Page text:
The fissula ante fenestram has come to be regarded as a constant feature of the human ear and is believed to occur typically as a channel within the bone containing an avascular connective tissue. In early corrosion preparations described by Hyrtl1 in 1845 and by Siebenmann2 in 1890 only the medial end of the fissula was demonstrated, and in their figures it appears as a macroscopic projection of the anterior portion of the vestibule. Later, Mayer3 (1917) and others have described and figured the full structure with its termination on the wall of the tympanic cavity. They have emphasized that it is a fissure-like band of connective tissue within bone, and, because of its location between the cochlear and the canalicular portion of the capsule, they have maintained that it serves as a synchondrosis between them, absorbing the strains incident to growth.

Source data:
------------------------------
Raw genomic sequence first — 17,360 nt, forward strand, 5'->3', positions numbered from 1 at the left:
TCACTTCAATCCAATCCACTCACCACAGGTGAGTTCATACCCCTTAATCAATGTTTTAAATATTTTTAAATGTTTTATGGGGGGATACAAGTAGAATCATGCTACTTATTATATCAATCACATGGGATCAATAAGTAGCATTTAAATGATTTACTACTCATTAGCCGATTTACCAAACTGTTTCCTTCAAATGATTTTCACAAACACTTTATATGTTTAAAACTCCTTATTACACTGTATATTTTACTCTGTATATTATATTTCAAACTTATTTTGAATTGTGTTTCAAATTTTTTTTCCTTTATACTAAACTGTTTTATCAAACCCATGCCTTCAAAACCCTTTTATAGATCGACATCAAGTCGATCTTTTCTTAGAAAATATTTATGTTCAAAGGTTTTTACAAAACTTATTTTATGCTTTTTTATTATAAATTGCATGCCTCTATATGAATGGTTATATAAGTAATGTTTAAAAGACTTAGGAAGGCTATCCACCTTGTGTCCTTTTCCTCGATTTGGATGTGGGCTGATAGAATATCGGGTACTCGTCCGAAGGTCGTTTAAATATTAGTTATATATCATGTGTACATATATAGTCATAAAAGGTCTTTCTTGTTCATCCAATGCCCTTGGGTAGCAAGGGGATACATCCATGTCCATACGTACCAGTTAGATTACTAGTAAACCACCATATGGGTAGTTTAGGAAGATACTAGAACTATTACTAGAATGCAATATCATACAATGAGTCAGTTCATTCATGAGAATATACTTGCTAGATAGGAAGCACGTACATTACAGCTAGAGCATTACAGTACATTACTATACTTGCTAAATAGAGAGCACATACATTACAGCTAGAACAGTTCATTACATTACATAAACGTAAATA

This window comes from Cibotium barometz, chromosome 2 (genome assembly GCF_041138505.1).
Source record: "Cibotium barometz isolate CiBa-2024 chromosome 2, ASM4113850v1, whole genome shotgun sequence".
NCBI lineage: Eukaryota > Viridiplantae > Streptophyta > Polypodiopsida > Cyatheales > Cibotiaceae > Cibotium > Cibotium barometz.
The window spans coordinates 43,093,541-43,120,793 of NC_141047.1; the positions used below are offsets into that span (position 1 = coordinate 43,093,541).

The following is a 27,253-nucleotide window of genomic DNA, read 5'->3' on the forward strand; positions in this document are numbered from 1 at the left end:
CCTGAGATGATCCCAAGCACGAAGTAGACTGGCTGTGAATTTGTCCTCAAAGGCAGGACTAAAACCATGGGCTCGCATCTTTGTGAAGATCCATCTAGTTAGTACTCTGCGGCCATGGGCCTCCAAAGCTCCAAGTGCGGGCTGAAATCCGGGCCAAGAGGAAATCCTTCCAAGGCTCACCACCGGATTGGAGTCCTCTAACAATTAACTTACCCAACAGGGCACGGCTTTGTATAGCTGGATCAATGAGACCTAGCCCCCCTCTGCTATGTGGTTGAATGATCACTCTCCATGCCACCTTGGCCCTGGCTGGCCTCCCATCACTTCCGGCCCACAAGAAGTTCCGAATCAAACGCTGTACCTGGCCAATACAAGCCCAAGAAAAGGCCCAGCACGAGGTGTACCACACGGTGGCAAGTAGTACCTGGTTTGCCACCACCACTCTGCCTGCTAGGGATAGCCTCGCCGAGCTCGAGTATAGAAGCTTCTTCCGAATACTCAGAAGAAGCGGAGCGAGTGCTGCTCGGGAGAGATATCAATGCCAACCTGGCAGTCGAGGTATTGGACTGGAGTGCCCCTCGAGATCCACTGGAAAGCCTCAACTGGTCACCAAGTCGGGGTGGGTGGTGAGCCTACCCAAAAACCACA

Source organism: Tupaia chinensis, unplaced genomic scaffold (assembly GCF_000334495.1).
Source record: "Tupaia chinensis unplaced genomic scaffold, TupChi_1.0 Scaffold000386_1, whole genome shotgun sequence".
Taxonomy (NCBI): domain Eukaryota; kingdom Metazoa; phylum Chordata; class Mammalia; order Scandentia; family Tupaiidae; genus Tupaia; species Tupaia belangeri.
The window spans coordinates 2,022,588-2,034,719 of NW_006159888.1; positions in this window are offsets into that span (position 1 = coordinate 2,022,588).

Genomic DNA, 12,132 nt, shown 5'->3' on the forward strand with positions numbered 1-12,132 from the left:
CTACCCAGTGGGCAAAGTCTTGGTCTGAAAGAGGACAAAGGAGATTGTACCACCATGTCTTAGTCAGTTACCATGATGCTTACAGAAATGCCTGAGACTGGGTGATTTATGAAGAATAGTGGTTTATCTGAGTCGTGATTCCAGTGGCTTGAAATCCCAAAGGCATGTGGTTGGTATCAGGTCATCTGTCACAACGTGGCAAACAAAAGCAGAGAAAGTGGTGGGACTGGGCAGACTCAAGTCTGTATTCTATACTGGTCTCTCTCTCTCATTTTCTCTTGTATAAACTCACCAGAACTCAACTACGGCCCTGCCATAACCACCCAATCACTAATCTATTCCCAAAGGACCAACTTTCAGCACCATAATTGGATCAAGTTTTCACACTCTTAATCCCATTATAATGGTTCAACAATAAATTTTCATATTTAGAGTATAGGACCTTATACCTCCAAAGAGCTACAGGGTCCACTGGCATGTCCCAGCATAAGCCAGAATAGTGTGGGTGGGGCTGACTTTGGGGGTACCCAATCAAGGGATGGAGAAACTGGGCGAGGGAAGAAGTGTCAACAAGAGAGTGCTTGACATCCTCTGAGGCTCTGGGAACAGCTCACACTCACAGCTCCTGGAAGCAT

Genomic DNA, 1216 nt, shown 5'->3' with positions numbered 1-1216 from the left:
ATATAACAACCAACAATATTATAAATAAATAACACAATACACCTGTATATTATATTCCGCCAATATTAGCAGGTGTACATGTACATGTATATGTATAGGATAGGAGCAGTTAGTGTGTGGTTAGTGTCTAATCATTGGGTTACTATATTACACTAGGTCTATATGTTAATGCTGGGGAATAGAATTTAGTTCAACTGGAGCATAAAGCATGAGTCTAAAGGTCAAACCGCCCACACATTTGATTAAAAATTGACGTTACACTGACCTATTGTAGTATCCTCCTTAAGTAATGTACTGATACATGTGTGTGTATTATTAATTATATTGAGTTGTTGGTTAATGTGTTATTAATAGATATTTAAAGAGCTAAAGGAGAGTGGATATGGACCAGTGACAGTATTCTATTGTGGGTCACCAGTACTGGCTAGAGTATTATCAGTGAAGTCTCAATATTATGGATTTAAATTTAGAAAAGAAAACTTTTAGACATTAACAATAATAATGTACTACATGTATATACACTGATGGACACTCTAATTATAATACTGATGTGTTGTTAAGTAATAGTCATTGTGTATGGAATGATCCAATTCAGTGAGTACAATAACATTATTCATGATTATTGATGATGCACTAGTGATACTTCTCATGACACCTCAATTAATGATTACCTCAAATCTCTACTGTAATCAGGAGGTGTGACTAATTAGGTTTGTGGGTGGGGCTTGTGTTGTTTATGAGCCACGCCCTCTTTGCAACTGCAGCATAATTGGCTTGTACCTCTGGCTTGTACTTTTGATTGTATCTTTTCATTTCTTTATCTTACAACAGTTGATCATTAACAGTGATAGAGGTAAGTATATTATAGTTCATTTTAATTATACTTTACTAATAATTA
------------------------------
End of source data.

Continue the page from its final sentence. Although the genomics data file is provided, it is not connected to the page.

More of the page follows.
From a study
ANSON BJ, MARTIN J. FISSULA ANTE FENESTRAM: ITS FORM AND CONTENTS IN EARLY LIFE. Arch Otolaryngol. 1935;21(3):303–323. doi:10.1001/archotol.1935.00640020313007
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